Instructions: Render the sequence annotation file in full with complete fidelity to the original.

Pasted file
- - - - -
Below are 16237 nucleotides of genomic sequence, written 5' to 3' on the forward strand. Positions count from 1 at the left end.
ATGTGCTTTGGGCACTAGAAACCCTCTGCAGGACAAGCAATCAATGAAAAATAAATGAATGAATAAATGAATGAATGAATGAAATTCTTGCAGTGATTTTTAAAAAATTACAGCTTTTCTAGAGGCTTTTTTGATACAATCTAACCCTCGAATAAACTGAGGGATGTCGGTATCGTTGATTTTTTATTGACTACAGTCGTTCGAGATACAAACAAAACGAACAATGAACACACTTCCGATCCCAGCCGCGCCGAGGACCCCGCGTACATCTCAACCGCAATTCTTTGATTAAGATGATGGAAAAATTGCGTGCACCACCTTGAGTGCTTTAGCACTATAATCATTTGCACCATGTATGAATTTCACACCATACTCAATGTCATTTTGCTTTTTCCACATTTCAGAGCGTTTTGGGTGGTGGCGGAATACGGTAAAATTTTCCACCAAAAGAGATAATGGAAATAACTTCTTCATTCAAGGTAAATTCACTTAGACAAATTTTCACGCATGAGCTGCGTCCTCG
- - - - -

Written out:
Below are 16237 nucleotides of genomic sequence, written 5' to 3' on the forward strand. Positions count from 1 at the left end.
ATGTGCTTTGGGCACTAGAAACCCTCTGCAGGACAAGCAATCAATGAAAAATAAATGAATGAATAAATGAATGAATGAATGAAATTCTTGCAGTGATTTTTAAAAAATTACAGCTTTTCTAGAGGCTTTTTTGATACAATCTAACCCTCGAATAAACTGAGGGATGTCGGTATCGTTGATTTTTTATTGACTACAGTCGTTCGAGATACAAACAAAACGAACAATGAACACACTTCCGATCCCAGCCGCGCCGAGGACCCCGCGTACATCTCAACCGCAATTCTTTGATTAAGATGATGGAAAAATTGCGTGCACCACCTTGAGTGCTTTAGCACTATAATCATTTGCACCATGTATGAATTTCACACCATACTCAATGTCATTTTGCTTTTTCCACATTTCAGAGCGTTTTGGGTGGTGGCGGAATACGGTAAAATTTTCCACCAAAAGAGATAATGGAAATAACTTCTTCATTCAAGGTAAATTCACTTAGACAAATTTTCACGCATGAGCTGCGTCCTCG